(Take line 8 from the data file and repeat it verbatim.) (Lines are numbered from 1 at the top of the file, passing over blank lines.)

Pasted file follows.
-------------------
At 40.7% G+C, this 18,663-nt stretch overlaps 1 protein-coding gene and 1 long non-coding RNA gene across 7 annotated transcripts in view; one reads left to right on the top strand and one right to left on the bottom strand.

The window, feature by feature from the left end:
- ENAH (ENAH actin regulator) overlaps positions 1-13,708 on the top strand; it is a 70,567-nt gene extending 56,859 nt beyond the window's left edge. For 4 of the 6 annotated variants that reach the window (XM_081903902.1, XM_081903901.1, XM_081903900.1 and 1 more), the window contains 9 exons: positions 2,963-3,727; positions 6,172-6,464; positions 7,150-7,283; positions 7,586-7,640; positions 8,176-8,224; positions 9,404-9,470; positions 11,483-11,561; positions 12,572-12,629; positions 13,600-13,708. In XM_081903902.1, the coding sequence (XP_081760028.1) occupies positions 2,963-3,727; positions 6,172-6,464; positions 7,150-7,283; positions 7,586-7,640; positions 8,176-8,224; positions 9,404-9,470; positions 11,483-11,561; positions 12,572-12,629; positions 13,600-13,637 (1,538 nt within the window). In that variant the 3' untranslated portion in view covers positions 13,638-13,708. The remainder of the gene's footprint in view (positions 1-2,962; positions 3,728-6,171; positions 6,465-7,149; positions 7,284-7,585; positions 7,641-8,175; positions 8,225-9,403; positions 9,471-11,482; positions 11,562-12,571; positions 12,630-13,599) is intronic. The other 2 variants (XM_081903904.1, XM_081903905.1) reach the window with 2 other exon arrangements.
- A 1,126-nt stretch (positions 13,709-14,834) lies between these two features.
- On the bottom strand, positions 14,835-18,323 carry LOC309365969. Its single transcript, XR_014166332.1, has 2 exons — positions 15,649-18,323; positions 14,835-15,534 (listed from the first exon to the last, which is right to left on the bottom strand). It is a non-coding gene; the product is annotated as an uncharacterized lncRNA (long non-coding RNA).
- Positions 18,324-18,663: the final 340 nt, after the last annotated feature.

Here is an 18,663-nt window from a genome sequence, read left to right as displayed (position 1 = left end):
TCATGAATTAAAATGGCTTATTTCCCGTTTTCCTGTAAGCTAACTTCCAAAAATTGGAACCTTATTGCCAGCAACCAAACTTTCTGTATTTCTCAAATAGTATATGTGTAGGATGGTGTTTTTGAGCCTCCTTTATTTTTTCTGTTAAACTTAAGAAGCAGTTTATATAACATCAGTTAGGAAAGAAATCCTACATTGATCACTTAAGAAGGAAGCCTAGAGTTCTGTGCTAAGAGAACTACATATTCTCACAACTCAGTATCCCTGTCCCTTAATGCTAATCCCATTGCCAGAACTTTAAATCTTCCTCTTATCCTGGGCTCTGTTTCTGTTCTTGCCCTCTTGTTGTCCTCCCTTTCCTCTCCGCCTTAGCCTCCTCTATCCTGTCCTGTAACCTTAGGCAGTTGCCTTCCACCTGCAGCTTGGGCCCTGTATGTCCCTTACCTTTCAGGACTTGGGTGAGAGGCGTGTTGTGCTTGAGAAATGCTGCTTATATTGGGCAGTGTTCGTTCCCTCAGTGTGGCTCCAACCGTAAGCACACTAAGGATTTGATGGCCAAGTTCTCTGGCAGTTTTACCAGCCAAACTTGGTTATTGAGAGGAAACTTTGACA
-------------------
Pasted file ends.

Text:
TCATGAATTAAAATGGCTTATTTCCCGTTTTCCTGTAAGCTAACTTCCAAAAATTGGAACCTTATTGCCAGCAACCAAACTTTCTGTATTTCTCAAATAGTATATGTGTAGGATGGTGTTTTTGAGCCTCCTTTATTTTTTCTGTTAAACTTAAGAAGCAGTTTATATAACATCAGTTAGGAAAGAAATCCTACATTGATCACTTAAGAAGGAAGCCTAGAGTTCTGTGCTAAGAGAACTACATATTCTCACAACTCAGTATCCCTGTCCCTTAATGCTAATCCCATTGCCAGAACTTTAAATCTTCCTCTTATCCTGGGCTCTGTTTCTGTTCTTGCCCTCTTGTTGTCCTCCCTTTCCTCTCCGCCTTAGCCTCCTCTATCCTGTCCTGTAACCTTAGGCAGTTGCCTTCCACCTGCAGCTTGGGCCCTGTATGTCCCTTACCTTTCAGGACTTGGGTGAGAGGCGTGTTGTGCTTGAGAAATGCTGCTTATATTGGGCAGTGTTCGTTCCCTCAGTGTGGCTCCAACCGTAAGCACACTAAGGATTTGATGGCCAAGTTCTCTGGCAGTTTTACCAGCCAAACTTGGTTATTGAGAGGAAACTTTGACA